There are perks to managing a farmers’ market. Like knowing what farmers will bring to market before they even arrive, and having access to the best selection of produce first thing in the morning.
By ANDREA SHORES
But the biggest perk is being surrounded by an innovative, genuine and hardworking community of farmers and producers. Whether it’s a new vegetable or a new way to prepare a familiar vegetable, I learn something every week.
Thanks to New Roots for Refugees farmer Nyakang Kuoth, I recently discovered Malabar spinach. It looked like spinach through the clear bag she handed me, but I remembered it was too hot for spinach. And upon closer inspection I noticed the leaves were attached to a vine the color of burgundy. My mind perplexed, I was happy to have something new to try, so I smiled and thanked her.
When I got home I did some research and learned that while it’s distantly related, and its leaves the same deep-green color of spinach, Malabar spinach isn’t spinach at all. Malabar spinach, or Red vine spinach, thrives at 90 degrees making it perfect for hot, humid summers in the Midwest. And as its name implies, it grows on vines making it perfect for tight growing spaces, so give it something vertical to climb.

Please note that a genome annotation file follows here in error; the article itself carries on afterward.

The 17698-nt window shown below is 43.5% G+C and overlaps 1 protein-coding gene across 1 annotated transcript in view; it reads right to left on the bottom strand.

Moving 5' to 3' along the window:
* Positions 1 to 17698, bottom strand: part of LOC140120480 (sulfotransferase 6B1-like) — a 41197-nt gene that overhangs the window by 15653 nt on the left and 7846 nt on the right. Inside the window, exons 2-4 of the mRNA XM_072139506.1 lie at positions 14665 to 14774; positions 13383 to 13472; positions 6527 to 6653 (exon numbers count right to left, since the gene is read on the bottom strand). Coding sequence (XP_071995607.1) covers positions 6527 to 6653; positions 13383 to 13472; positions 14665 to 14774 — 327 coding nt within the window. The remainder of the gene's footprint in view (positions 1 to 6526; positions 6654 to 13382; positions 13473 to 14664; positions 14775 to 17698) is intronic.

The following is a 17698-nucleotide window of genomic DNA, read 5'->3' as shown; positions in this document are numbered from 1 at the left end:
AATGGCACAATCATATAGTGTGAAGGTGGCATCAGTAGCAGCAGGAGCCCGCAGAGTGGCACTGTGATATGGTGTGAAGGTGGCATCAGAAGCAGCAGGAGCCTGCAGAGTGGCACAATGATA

At home I used the small, whole leaves in my salad mix. They were young and tender with a bright flavor not found in spinach. I took the larger leaves and cut them into thin ribbons before using them as a salad base. I also read Malabar spinach holds up better when cooked than its distant relative spinach, so throw it into soups or stir-fries.
I was curious to know if Malabar spinach was a good stand-in for greens during the hot, summer months when spinach and other lettuces aren’t in season, so I asked around at market to see if any other farmers grew Malabar spinach or if they knew anything about it.
While a couple farmers, in addition to Kuoth, said they grew Malabar spinach, they also provided me with a few alternative greens:
Purslane, considered a weed, is high in an Omega-3 fatty acid, vitamin A, C and B. The stems, leaves and flowers are all edible either fresh or cooked. Remove the fresh leaves from the thick stems and use them in a salad with cherries, feta, mint and lemon, garlic vinaigrette.
Sweet Potato Greens
Subtle in flavor, and tender compared to other greens like kale and chard, sweet potato greens are a good source for vitamin K and A. Sautee the greens with butter and garlic and toss with cooked pasta.
Raised by generations of cooks, farmers and green thumbs, Andrea Shores is an enthusiastic eater and curious cook. She loves sharing her passion for local food by telling farmers’ and food purveyors’ stories.